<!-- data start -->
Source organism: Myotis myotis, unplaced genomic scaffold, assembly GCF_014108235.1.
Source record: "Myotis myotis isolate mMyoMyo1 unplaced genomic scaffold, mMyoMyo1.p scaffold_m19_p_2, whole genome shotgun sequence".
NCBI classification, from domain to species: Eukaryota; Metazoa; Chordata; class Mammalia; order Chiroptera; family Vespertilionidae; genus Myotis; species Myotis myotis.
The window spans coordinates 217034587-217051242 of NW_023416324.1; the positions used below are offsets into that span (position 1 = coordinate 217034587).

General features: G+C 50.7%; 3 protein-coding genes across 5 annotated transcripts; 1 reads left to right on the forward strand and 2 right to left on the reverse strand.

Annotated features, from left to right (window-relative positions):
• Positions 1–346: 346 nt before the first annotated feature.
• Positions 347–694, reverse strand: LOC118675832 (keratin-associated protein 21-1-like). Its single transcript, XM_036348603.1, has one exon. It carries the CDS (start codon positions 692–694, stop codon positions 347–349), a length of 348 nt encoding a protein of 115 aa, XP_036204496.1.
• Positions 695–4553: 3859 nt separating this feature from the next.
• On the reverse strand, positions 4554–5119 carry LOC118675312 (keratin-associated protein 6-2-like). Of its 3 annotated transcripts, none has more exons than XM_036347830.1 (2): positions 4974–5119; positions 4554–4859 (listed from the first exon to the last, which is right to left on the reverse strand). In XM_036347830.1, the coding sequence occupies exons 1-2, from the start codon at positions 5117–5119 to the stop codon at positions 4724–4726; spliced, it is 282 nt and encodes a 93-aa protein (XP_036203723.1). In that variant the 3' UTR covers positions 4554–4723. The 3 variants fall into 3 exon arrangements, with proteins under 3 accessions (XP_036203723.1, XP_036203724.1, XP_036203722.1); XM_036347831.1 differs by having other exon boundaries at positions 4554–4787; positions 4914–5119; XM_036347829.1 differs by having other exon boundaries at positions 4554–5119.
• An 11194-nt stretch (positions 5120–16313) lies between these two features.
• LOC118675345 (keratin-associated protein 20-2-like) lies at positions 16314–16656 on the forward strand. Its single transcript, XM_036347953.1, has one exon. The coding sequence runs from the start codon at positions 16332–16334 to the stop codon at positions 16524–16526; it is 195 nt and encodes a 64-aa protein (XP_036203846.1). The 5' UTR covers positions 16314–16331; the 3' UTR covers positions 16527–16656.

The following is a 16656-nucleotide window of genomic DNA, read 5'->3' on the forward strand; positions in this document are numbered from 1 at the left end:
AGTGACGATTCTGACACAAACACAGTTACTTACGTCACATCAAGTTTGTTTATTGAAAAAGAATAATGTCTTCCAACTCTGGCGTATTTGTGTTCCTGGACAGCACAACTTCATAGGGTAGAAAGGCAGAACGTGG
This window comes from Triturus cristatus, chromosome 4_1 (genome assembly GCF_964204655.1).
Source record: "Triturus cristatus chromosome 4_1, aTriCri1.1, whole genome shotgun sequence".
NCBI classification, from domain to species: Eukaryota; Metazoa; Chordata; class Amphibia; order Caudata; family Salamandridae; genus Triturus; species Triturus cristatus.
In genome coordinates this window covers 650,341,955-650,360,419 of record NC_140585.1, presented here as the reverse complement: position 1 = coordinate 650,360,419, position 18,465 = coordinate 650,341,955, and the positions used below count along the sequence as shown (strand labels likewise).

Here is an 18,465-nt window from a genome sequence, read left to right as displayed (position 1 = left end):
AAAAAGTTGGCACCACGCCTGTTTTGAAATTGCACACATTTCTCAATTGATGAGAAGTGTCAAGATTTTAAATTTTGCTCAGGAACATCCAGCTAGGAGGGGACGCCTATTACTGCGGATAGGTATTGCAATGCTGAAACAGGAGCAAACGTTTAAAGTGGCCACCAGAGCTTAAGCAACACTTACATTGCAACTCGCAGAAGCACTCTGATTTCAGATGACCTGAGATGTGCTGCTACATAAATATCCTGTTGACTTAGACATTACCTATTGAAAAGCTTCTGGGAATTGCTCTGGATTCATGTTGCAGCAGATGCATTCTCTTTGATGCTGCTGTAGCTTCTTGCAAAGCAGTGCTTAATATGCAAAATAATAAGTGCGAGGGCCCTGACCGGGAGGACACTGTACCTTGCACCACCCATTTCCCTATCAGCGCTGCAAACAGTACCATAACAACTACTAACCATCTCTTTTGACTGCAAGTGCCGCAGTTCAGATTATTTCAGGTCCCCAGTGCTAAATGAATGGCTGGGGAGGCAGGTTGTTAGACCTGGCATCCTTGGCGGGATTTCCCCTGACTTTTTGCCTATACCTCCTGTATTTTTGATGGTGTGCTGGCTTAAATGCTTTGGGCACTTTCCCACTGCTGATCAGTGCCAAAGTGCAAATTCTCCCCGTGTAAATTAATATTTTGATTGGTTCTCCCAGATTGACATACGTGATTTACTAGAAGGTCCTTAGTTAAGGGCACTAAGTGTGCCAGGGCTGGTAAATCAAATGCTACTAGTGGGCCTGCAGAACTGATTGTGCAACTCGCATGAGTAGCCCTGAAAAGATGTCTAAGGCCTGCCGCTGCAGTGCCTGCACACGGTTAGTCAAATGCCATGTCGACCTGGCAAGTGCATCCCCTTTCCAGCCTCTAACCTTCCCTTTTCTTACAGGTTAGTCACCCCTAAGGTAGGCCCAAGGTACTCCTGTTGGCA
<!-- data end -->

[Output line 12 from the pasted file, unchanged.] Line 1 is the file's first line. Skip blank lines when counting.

• LOC118675345 (keratin-associated protein 20-2-like) lies at positions 16314–16656 on the forward strand. Its single transcript, XM_036347953.1, has one exon. The coding sequence runs from the start codon at positions 16332–16334 to the stop codon at positions 16524–16526; it is 195 nt and encodes a 64-aa protein (XP_036203846.1). The 5' UTR covers positions 16314–16331; the 3' UTR covers positions 16527–16656.